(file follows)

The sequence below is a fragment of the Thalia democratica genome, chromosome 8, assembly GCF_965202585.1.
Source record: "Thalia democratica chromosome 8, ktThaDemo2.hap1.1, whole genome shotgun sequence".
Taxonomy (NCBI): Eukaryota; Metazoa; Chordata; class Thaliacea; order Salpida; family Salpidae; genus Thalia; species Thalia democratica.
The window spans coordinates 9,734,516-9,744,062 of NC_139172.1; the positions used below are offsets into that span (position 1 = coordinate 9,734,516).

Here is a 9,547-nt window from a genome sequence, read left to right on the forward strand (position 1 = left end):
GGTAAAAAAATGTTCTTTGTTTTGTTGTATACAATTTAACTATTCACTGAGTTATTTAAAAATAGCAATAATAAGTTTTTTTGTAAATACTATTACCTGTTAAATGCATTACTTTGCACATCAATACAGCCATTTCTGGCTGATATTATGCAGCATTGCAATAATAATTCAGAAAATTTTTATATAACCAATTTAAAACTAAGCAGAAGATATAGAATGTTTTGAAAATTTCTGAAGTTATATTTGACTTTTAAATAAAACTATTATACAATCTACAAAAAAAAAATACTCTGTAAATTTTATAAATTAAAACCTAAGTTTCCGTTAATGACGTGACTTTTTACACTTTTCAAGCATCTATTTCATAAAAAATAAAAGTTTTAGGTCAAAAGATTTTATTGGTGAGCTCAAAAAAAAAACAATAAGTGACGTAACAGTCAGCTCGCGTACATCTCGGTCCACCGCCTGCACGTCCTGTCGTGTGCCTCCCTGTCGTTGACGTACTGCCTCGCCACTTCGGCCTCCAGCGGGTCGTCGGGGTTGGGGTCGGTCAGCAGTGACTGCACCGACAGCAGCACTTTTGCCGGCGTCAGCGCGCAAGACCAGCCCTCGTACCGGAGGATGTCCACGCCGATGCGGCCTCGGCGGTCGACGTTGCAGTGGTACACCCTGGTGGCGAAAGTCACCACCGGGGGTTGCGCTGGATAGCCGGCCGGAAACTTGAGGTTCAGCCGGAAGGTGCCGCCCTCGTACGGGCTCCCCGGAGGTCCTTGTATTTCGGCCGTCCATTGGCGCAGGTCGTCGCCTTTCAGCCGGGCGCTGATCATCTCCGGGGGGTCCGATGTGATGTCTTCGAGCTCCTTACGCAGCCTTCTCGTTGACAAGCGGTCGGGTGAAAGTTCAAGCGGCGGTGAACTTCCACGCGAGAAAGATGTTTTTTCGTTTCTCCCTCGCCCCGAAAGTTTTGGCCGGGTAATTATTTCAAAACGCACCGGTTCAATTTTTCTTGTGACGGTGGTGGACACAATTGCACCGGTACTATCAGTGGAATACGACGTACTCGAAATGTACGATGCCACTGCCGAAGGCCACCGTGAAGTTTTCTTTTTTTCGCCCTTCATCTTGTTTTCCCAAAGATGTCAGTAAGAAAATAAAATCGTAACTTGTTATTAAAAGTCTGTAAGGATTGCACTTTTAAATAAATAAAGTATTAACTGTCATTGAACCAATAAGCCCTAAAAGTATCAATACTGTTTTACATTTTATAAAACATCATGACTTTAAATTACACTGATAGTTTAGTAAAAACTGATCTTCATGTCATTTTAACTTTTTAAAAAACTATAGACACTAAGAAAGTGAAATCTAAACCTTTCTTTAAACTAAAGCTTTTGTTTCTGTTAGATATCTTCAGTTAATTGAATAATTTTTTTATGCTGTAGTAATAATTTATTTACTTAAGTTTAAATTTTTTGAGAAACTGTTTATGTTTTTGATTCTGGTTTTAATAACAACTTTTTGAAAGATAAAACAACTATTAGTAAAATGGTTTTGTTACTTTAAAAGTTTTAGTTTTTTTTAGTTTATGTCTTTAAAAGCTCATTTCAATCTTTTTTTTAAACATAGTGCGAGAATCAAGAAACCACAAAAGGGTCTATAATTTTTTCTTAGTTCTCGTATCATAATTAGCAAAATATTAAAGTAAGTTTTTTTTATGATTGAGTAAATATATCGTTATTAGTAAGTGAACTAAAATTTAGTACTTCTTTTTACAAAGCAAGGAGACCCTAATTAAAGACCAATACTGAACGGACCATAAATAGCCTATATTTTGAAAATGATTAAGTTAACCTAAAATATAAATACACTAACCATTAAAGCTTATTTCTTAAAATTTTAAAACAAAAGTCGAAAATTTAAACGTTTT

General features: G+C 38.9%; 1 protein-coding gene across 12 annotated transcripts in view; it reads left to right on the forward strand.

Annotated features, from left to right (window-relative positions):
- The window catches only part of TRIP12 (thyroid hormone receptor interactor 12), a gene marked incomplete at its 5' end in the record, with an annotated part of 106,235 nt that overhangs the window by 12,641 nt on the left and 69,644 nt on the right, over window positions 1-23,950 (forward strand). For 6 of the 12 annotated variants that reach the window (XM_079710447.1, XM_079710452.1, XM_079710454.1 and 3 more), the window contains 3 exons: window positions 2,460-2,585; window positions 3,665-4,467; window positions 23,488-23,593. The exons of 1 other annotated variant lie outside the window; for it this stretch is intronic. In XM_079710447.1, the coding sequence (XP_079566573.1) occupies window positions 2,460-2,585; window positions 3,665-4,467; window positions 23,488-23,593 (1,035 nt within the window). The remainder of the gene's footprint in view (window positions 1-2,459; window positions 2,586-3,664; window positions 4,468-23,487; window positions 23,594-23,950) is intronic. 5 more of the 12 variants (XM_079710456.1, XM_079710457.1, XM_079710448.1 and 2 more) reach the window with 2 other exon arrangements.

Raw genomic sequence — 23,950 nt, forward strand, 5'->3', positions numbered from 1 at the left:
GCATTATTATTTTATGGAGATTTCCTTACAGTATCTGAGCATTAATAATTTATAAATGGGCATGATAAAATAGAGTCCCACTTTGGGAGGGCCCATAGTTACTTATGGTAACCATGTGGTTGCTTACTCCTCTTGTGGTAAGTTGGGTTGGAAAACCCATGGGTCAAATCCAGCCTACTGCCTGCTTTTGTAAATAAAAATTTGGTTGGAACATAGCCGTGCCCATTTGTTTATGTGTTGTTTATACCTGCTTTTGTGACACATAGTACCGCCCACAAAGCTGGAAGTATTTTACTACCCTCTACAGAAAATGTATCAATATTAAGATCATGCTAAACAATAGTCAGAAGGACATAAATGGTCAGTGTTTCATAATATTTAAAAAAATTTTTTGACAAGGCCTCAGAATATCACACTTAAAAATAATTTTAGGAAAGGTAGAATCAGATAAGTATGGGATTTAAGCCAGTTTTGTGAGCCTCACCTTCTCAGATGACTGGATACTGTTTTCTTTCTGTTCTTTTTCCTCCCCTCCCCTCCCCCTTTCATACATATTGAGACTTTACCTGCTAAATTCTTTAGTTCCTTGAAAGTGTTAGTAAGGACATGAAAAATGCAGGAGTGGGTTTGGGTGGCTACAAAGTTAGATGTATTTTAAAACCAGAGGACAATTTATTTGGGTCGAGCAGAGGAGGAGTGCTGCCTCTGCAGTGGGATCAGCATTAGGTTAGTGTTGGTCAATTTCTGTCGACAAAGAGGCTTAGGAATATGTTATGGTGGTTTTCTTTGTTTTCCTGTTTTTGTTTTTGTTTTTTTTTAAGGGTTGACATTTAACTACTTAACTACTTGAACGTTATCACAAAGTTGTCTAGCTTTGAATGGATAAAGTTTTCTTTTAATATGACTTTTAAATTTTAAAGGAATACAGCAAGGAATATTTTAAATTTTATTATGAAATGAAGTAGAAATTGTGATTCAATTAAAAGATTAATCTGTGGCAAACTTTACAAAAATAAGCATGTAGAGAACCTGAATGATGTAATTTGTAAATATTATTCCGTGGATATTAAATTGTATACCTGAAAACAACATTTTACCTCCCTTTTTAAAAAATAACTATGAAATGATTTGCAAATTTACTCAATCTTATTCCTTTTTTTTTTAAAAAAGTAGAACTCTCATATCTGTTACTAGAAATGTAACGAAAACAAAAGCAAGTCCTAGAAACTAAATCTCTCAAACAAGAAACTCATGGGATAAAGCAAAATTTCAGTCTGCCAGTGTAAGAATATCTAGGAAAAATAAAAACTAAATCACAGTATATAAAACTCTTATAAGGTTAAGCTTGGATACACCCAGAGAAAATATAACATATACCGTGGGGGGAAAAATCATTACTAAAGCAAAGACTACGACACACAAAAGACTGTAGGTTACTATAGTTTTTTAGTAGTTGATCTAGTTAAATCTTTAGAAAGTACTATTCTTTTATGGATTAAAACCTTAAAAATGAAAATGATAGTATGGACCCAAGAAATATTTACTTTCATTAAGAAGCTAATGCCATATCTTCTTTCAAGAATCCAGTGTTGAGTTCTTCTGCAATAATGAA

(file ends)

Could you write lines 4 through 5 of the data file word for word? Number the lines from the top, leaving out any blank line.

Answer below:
The window spans coordinates 9,734,516-9,744,062 of NC_139172.1; the positions used below are offsets into that span (position 1 = coordinate 9,734,516).

Here is a 9,547-nt window from a genome sequence, read left to right on the forward strand (position 1 = left end):